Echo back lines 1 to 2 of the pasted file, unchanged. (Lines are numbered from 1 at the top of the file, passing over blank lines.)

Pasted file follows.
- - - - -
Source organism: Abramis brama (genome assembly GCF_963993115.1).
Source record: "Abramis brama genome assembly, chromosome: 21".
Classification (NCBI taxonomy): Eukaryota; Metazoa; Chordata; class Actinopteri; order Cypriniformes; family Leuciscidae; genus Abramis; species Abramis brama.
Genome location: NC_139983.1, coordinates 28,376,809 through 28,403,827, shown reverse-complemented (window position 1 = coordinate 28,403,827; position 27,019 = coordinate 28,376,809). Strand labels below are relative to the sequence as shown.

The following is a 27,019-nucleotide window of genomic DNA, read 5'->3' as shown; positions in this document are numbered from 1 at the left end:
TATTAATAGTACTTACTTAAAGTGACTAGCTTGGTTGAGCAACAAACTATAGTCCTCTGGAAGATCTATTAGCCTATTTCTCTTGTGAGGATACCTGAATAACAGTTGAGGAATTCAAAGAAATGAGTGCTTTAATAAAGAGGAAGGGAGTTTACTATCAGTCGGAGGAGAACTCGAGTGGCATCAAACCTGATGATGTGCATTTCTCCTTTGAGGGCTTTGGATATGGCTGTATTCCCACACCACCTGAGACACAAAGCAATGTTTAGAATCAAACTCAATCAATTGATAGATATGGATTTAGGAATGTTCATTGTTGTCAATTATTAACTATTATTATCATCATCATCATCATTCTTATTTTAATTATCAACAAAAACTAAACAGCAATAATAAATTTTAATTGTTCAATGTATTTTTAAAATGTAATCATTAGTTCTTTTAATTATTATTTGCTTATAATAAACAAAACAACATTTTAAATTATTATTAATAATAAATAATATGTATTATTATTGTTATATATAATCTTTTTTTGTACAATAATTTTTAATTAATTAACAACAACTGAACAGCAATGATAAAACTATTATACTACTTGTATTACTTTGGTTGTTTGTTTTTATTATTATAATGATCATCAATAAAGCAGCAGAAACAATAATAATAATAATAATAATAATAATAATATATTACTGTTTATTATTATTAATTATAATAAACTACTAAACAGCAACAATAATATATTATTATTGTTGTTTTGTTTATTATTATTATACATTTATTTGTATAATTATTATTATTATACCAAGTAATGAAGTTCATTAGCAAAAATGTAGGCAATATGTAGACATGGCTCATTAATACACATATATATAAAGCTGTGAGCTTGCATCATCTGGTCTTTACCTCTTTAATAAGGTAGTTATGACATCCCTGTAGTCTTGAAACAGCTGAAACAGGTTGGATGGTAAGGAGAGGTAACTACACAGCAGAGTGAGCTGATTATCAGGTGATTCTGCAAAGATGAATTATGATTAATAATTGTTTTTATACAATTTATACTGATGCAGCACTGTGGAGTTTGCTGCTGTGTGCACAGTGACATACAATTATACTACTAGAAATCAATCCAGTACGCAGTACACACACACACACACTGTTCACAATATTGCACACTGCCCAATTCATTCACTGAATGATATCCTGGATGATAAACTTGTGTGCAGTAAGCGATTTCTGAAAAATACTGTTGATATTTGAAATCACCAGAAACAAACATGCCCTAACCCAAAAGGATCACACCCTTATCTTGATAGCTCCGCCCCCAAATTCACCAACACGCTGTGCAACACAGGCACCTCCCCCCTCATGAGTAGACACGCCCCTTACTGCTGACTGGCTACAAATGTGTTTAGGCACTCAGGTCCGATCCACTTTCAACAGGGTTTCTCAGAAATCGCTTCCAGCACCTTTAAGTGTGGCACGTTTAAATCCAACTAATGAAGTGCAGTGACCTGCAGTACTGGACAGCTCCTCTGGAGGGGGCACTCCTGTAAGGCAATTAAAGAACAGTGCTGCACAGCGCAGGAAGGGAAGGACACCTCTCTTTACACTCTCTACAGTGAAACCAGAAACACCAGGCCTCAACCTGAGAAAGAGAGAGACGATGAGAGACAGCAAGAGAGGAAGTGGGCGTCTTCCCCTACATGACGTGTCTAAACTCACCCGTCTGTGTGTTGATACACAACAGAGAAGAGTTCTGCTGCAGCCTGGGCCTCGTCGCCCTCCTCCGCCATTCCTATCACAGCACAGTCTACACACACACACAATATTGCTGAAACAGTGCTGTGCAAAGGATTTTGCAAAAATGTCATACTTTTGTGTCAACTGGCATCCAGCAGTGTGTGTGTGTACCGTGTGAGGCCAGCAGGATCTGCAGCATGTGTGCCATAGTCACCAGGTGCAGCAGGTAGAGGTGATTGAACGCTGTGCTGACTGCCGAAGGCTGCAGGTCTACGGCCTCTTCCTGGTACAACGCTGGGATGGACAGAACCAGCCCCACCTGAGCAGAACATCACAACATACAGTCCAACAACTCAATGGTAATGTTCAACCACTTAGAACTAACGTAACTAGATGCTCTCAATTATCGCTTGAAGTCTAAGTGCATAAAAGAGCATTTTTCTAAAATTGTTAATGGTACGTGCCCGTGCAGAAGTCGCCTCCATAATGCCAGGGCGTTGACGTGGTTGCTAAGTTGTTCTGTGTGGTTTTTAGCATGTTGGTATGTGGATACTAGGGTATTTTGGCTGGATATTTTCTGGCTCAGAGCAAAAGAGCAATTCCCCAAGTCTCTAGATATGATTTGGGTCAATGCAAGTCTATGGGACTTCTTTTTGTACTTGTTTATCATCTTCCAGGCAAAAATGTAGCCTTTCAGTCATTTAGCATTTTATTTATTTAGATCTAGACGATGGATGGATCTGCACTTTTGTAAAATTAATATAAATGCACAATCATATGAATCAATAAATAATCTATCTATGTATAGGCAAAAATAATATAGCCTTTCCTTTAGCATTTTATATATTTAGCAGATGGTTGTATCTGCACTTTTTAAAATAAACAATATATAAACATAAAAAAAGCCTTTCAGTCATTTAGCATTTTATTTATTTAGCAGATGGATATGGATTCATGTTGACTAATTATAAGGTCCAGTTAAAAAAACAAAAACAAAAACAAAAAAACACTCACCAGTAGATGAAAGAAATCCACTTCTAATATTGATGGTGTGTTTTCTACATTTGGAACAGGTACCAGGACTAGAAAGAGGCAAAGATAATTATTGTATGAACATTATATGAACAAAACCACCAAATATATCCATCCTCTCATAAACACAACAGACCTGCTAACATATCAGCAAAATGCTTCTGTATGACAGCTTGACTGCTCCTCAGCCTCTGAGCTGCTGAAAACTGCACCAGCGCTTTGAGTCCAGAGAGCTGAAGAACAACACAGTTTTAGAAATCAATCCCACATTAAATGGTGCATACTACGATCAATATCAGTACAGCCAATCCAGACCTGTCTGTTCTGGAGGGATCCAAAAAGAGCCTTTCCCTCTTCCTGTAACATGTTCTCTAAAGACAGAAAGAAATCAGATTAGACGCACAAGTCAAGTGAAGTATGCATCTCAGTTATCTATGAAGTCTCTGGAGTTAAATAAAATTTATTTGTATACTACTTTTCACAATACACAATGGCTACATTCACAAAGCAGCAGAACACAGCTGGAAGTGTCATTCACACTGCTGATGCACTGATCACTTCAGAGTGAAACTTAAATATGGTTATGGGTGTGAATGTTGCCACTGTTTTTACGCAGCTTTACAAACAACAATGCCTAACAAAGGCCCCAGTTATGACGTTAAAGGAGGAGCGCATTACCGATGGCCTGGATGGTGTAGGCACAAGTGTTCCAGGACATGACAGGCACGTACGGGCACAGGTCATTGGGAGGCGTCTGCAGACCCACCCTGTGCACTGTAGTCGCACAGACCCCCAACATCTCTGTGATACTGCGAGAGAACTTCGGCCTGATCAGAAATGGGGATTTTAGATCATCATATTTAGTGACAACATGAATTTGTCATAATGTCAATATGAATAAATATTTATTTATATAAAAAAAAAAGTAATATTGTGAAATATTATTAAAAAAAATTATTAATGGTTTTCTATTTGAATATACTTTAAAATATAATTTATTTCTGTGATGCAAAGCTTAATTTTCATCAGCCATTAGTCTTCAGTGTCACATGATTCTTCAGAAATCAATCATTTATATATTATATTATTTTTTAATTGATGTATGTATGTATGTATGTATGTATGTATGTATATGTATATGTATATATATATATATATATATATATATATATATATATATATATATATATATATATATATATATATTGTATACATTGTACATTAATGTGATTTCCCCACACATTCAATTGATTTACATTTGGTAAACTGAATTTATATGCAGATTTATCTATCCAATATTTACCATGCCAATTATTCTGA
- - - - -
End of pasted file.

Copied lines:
Source organism: Abramis brama (genome assembly GCF_963993115.1).
Source record: "Abramis brama genome assembly, chromosome: 21".